4. “The weapon is chambered for the 7.65 French Long cartridge”
    Data from Альбом конструкций патронов стрелкового оружия.
    NAME: 7,65-mm cartridge for sub-machine guns
    MASS OF CARTRIDGE: 8,6 g
    VELOCITY: v10 ~ 380 m/s
    POWDER CHARGE: 0,32 g
    DENSITY OF CHARGE: 0,58 g/cm3
    POWDER TYPE: nitroglycerin, plate
    AREA OF BARREL BORE CROSS SECTION INCLUDING GROOVES: 0,48 cm2
    BULLET MASS: 5,5
    POINT-OF-CENTER-OF-GRAVITY OF BULLET: 42,3 [or ,8 – scan unclear] % of length from bullet base
    MASS OF CASE: 2,6 g
    CASE CAPACITY (FULL): 1,21 cm3
    CASE CAPACITY (BULLET SEATED): 0,53 cm3
    PRIMER MASS: 0,15 g
    MATERIALS:
    -BULLET JACKET: steel, hardness 190 (Vickers)
    -BULLET CORE: plumbum with addition of stibium
    -CASE: steel

  5. Muzzle energy of the 7.65 Long with the standard load is about 280 FPE, putting it right between the .38 Special and the 9 x 19mm power-wise.

    Loaded with a more conventional FMJ/lead core bullet instead of a monolithic steel one, its penetration also fell between .38 Spl. and 9mmP. This probably made it more suitable for police use in places like Paris, which even in the fifties were seriously Built-Up Areas by modern standards.

    The stock containing the recoil spring assembly predates that of the Johnson LMG, and may have been the first such setup seen on a production weapon. The stock shape of the original AR-15 has obvious affinities with the stock of the MAS 38.

    I suppose as asked above that you could modify the MAS 38 to 7.65 x 17SR, by bushing the chamber, modifying the breechface and extractor for the semi-rim, blocking the magazine for the shorter round, and probably weakening the recoil spring, but why would you want to? You have a round that hits harder than a .38, almost as hard as a 9mm, and is by all accounts pretty accurate. I’d say it’s nearly ideal for at least in-town police work “as-is”.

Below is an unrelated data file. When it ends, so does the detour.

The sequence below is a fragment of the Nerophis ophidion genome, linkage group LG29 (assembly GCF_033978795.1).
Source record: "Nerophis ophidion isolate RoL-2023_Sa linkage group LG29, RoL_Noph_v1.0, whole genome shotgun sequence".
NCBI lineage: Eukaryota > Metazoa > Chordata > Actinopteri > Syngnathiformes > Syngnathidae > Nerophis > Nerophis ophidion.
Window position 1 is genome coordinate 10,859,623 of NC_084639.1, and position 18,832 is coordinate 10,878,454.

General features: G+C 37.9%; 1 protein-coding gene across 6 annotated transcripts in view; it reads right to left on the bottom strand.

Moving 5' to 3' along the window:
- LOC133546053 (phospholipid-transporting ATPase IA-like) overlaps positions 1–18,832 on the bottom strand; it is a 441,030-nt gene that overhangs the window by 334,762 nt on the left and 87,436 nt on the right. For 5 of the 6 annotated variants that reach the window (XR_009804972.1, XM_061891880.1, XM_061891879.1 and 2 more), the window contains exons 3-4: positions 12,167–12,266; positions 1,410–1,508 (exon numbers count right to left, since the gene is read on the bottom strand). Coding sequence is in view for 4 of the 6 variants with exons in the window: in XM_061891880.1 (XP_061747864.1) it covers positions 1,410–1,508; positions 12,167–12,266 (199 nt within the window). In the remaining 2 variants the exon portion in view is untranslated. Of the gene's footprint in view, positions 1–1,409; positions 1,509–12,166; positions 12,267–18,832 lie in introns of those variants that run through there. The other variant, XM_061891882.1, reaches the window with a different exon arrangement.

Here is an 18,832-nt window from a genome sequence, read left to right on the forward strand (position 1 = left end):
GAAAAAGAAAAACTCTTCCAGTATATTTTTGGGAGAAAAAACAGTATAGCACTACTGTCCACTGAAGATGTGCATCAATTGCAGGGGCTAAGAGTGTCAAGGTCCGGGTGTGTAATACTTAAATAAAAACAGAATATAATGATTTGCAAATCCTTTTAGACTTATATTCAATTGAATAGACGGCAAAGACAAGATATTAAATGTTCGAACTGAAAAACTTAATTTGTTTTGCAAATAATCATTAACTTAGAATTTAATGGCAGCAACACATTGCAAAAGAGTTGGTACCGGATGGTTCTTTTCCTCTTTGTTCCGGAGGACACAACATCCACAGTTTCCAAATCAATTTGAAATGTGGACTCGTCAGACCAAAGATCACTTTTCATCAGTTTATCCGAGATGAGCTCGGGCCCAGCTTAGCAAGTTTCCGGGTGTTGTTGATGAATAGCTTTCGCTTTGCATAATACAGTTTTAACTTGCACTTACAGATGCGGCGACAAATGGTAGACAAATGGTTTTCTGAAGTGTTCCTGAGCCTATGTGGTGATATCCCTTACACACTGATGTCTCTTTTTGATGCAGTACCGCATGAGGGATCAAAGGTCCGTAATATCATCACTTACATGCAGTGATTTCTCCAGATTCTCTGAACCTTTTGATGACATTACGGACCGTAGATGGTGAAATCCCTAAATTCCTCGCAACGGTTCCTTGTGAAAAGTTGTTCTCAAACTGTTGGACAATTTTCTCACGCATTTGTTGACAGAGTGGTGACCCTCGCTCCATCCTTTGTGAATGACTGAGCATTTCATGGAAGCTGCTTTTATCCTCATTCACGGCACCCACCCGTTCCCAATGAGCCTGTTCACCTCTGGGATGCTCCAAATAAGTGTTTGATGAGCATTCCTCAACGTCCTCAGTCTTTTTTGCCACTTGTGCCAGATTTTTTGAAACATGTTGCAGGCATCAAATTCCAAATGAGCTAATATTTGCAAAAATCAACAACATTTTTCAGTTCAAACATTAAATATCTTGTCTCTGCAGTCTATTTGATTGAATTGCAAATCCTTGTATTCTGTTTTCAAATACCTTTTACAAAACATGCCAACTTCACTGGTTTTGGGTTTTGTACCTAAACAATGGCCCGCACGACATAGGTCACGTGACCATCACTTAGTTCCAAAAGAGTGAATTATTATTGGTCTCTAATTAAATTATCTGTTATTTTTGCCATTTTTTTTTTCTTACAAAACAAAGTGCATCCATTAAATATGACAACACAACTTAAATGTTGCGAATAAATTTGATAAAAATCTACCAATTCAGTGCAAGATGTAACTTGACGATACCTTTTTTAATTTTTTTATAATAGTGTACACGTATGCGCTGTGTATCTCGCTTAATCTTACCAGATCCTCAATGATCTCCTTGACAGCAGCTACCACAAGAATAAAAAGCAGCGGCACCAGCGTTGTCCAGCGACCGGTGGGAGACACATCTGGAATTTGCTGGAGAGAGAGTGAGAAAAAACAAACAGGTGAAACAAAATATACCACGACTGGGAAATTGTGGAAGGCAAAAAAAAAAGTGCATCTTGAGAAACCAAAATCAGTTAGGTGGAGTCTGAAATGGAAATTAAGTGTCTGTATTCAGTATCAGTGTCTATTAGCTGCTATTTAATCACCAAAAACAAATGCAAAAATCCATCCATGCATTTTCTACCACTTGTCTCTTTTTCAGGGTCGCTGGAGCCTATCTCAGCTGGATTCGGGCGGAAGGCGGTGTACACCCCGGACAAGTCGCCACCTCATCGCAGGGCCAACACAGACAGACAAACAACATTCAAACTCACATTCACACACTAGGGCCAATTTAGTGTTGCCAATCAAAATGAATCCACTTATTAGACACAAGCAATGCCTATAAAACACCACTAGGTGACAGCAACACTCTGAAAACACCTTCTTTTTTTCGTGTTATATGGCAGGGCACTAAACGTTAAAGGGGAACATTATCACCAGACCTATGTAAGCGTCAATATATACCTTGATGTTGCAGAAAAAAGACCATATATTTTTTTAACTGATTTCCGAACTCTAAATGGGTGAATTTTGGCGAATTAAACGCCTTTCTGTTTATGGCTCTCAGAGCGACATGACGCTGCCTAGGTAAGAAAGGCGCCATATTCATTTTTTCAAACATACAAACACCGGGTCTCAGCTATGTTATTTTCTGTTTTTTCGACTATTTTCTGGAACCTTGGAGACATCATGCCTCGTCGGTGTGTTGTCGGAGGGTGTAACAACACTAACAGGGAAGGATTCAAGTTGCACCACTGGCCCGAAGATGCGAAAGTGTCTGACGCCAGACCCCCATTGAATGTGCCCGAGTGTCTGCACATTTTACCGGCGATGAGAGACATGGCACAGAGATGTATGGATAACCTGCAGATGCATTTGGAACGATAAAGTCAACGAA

cheers

    eon

      • Daweo, my friend, you’ve opened up a can of worms there– German logistics in WWII were anything but “logical” even under Albert Speer! Recall that Hitler thought Germany could take each enemy state in turn and avoid a long war… No wonder industry, the armed forces, all of the bureaucratic in-fighting, etc. made for such a chaotic situation. By the end of the war, the Nazi party militia–“Volkssturm” was primarily armed with Italian weapons because the Germans had been able to more systematically loot the arsenals and store houses there under their occupation. But lots of weapons from elsewhere without cartridges, or the wrong kind went out to each of the Gauleiters trying to cobble together a retinue of armed followers among the old, young, infirm in their respective “Gau.”

    • John Pedersen’s Pistol, caliber .30 Model 1918 or “Pedersen Device” cartridge appears to have convinced the French, at least, that it was a good cartridge.

  6. I hand load 32 French Long for my Mdl 1935 pistol. It is a very nice round to shoot and very accurate with modern hollow points. Would love to get my hands on a MAS 38 SMG, but I cannot afford the government mandated artificial inflation put on NFA guns. Maybe some day………

  7. Interestingly, I was always taught that the MAS 38 used the inclined plane as a part of the locking system, enabling a lighter bolt and more substantial resistance to the rearward travel of the bolt. This principle was also used in the Jatimatic submachinegun from Finland in the late 1980s, and the pair of them represent the sole uses of this mechanical effect in firearms that I’m aware of.

  8. One interesting point to note : a weapon designer behind the Kriss explained in an interview he left France for the US in order to finish his project in a more firearms-designer-friendly environment.